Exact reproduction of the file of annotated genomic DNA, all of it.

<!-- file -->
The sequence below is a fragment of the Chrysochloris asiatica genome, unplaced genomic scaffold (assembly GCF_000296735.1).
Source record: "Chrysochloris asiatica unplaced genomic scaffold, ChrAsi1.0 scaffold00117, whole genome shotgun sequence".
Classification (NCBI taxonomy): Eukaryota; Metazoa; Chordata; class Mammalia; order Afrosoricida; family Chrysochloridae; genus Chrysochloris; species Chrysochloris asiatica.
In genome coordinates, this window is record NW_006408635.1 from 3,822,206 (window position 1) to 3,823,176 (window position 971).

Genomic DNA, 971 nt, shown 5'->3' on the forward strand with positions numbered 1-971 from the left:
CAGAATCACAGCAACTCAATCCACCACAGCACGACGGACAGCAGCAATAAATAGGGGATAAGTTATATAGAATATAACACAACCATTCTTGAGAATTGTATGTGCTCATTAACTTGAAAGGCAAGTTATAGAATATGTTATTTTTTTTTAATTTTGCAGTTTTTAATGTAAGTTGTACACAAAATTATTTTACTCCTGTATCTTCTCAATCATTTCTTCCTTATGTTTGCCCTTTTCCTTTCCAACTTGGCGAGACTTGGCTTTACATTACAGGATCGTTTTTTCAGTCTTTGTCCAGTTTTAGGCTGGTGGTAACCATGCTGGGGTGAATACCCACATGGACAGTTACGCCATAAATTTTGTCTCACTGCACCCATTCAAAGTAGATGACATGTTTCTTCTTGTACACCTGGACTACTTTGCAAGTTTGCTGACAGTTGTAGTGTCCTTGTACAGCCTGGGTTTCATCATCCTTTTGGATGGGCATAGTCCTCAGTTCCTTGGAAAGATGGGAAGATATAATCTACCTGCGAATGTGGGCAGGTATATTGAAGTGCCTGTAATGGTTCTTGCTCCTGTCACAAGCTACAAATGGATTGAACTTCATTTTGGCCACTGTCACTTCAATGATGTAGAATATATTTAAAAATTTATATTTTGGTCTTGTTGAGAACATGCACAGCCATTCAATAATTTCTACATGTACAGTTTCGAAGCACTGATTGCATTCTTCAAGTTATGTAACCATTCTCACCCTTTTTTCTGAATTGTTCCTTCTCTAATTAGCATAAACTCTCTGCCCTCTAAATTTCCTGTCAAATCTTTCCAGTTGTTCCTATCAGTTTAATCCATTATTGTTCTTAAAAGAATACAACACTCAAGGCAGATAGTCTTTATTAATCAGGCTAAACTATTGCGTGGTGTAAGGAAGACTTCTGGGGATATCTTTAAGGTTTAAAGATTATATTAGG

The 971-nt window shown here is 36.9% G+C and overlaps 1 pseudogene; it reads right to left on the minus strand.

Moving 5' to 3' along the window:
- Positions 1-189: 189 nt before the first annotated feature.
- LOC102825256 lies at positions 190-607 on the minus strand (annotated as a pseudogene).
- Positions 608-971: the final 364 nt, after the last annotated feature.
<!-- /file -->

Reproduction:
The sequence below is a fragment of the Chrysochloris asiatica genome, unplaced genomic scaffold (assembly GCF_000296735.1).
Source record: "Chrysochloris asiatica unplaced genomic scaffold, ChrAsi1.0 scaffold00117, whole genome shotgun sequence".
Classification (NCBI taxonomy): Eukaryota; Metazoa; Chordata; class Mammalia; order Afrosoricida; family Chrysochloridae; genus Chrysochloris; species Chrysochloris asiatica.
In genome coordinates, this window is record NW_006408635.1 from 3,822,206 (window position 1) to 3,823,176 (window position 971).

Genomic DNA, 971 nt, shown 5'->3' on the forward strand with positions numbered 1-971 from the left:
CAGAATCACAGCAACTCAATCCACCACAGCACGACGGACAGCAGCAATAAATAGGGGATAAGTTATATAGAATATAACACAACCATTCTTGAGAATTGTATGTGCTCATTAACTTGAAAGGCAAGTTATAGAATATGTTATTTTTTTTTAATTTTGCAGTTTTTAATGTAAGTTGTACACAAAATTATTTTACTCCTGTATCTTCTCAATCATTTCTTCCTTATGTTTGCCCTTTTCCTTTCCAACTTGGCGAGACTTGGCTTTACATTACAGGATCGTTTTTTCAGTCTTTGTCCAGTTTTAGGCTGGTGGTAACCATGCTGGGGTGAATACCCACATGGACAGTTACGCCATAAATTTTGTCTCACTGCACCCATTCAAAGTAGATGACATGTTTCTTCTTGTACACCTGGACTACTTTGCAAGTTTGCTGACAGTTGTAGTGTCCTTGTACAGCCTGGGTTTCATCATCCTTTTGGATGGGCATAGTCCTCAGTTCCTTGGAAAGATGGGAAGATATAATCTACCTGCGAATGTGGGCAGGTATATTGAAGTGCCTGTAATGGTTCTTGCTCCTGTCACAAGCTACAAATGGATTGAACTTCATTTTGGCCACTGTCACTTCAATGATGTAGAATATATTTAAAAATTTATATTTTGGTCTTGTTGAGAACATGCACAGCCATTCAATAATTTCTACATGTACAGTTTCGAAGCACTGATTGCATTCTTCAAGTTATGTAACCATTCTCACCCTTTTTTCTGAATTGTTCCTTCTCTAATTAGCATAAACTCTCTGCCCTCTAAATTTCCTGTCAAATCTTTCCAGTTGTTCCTATCAGTTTAATCCATTATTGTTCTTAAAAGAATACAACACTCAAGGCAGATAGTCTTTATTAATCAGGCTAAACTATTGCGTGGTGTAAGGAAGACTTCTGGGGATATCTTTAAGGTTTAAAGATTATATTAGG

The 971-nt window shown here is 36.9% G+C and overlaps 1 pseudogene; it reads right to left on the minus strand.

Moving 5' to 3' along the window:
- Positions 1-189: 189 nt before the first annotated feature.
- LOC102825256 lies at positions 190-607 on the minus strand (annotated as a pseudogene).
- Positions 608-971: the final 364 nt, after the last annotated feature.